10 Questions to Ask Your Doctor About DVT
6. What if I can't take blood thinners, or the clot is really big?
Doctors use drugs called thrombolytics to quickly break down a big clot that threatens to cut off blood flow. Your doctor will want to keep a close eye on you, because the medication can cause uncontrolled bleeding.
Or your doctor may recommend surgery to put a vena cava filter -- a tiny umbrella-like device -- inside the big vein that goes to your lungs. It can catch a dislodged clot before it causes trouble.
7. Can I exercise while being treated?
You can still move around and walk after you've been diagnosed, but you should take it easy. After about a week, you can gradually build up your activity level.
Talk to your doctor about what exercise you like to do and whether it's safe.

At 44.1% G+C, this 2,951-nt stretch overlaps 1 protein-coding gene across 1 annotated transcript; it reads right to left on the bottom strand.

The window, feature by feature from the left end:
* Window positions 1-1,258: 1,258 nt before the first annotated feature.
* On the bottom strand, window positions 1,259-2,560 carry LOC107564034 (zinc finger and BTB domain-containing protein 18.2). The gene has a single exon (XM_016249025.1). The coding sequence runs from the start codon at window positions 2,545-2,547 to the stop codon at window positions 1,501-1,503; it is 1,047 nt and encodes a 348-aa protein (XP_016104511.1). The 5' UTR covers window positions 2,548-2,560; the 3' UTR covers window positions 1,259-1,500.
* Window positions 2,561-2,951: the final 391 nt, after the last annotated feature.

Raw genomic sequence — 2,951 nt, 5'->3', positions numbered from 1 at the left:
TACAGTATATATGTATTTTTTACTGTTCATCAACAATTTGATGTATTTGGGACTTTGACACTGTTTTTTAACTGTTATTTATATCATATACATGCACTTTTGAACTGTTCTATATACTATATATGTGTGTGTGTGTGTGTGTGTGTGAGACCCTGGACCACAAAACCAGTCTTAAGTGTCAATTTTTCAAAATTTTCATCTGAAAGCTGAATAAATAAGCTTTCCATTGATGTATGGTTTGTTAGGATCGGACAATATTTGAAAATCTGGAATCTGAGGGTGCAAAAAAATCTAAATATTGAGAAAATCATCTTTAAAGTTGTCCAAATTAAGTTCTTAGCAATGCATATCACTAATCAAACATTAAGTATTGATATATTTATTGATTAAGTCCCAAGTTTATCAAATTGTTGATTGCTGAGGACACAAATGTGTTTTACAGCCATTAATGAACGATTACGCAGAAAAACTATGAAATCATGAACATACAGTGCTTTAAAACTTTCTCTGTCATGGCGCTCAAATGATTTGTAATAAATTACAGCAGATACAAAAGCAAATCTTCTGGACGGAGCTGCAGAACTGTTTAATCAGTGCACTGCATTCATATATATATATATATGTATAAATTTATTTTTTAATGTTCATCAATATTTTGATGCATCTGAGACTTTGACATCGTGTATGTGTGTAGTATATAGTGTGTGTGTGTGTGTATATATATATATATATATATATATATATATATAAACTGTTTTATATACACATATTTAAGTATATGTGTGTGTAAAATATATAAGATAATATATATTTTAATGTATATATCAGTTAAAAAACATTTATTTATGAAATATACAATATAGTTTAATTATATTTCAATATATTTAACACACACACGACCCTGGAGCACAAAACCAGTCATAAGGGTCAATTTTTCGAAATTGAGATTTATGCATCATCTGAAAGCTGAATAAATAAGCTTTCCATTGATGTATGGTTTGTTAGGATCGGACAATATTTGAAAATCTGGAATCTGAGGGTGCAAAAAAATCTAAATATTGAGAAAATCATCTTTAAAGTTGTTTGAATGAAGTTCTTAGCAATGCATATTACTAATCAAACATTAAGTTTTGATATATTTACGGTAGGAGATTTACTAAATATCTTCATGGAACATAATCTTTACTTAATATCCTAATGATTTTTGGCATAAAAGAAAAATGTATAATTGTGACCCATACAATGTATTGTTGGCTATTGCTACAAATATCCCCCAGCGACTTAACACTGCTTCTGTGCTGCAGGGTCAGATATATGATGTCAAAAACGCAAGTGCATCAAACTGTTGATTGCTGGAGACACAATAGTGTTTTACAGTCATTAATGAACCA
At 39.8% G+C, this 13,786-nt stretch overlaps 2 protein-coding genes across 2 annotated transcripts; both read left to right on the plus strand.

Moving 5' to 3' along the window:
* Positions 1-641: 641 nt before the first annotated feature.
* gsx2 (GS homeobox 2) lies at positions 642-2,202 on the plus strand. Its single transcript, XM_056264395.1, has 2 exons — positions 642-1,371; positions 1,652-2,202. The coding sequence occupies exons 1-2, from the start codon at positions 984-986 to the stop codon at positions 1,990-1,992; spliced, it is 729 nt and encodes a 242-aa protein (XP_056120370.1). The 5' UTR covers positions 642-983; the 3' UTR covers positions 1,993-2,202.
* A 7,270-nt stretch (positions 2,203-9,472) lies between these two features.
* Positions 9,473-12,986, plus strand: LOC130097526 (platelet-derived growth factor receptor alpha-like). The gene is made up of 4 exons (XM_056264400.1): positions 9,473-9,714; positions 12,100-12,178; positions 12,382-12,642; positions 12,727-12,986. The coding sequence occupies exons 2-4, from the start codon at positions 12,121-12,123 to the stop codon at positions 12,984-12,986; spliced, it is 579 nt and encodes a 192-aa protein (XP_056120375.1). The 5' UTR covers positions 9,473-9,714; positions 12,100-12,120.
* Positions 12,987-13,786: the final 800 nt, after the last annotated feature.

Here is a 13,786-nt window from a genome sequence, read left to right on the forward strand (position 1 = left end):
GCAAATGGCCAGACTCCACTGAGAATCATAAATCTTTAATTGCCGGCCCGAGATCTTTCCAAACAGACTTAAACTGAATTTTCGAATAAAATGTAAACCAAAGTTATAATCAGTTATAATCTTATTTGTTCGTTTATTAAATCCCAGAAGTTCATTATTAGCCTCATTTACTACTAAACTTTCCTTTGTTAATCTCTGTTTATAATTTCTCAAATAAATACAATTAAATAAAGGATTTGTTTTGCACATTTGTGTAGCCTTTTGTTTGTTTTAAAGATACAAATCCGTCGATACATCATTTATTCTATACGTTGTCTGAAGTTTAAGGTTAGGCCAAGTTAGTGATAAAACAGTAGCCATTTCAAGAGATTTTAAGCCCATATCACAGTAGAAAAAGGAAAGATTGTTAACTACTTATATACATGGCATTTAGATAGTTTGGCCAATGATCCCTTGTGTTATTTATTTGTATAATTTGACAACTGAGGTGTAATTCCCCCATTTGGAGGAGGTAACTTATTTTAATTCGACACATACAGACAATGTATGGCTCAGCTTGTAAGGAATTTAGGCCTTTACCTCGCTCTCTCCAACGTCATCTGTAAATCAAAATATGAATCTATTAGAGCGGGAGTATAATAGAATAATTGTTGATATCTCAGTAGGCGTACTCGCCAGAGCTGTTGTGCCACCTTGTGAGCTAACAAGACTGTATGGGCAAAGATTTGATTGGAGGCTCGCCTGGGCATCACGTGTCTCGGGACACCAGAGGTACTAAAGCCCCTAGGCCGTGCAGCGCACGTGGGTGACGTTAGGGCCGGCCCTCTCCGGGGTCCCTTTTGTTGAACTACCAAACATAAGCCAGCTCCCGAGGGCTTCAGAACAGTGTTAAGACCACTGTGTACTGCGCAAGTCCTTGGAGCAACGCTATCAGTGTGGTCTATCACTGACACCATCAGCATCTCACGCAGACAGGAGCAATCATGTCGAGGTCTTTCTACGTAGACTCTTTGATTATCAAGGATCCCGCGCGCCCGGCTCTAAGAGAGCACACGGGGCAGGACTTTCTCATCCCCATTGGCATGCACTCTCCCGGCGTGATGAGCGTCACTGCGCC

8. Can DVT cause a stroke or heart attack?
A clot from a deep vein can't move to the heart to cause a heart attack or to the brain to cause a stroke. But a blood clot in an artery -- called arterial thrombosis -- can.
9. Are there any lasting effects after DVT?
Some people have occasional pain, swelling, and skin color changes where the clot was. This is known as post-thrombotic syndrome.
10. What are my chances of having another DVT? Can I prevent it?
One-third of people with DVT or PE will have a second bout within 10 years. Preventing that depends on what caused yours in the first place.
Some things, like age and inherited blood disorders, can't be helped. But you can make some changes to lower your risk, such as losing weight and being more active. On long trips or when you have to sit for a long time, you'll need to stretch your legs, get up, and move around.
If you have to go to the hospital for any reason, explain to the staff that you've had DVT. They'll likely put you on blood thinners or use compression stockings on your legs to keep your blood flowing and avoid another clot.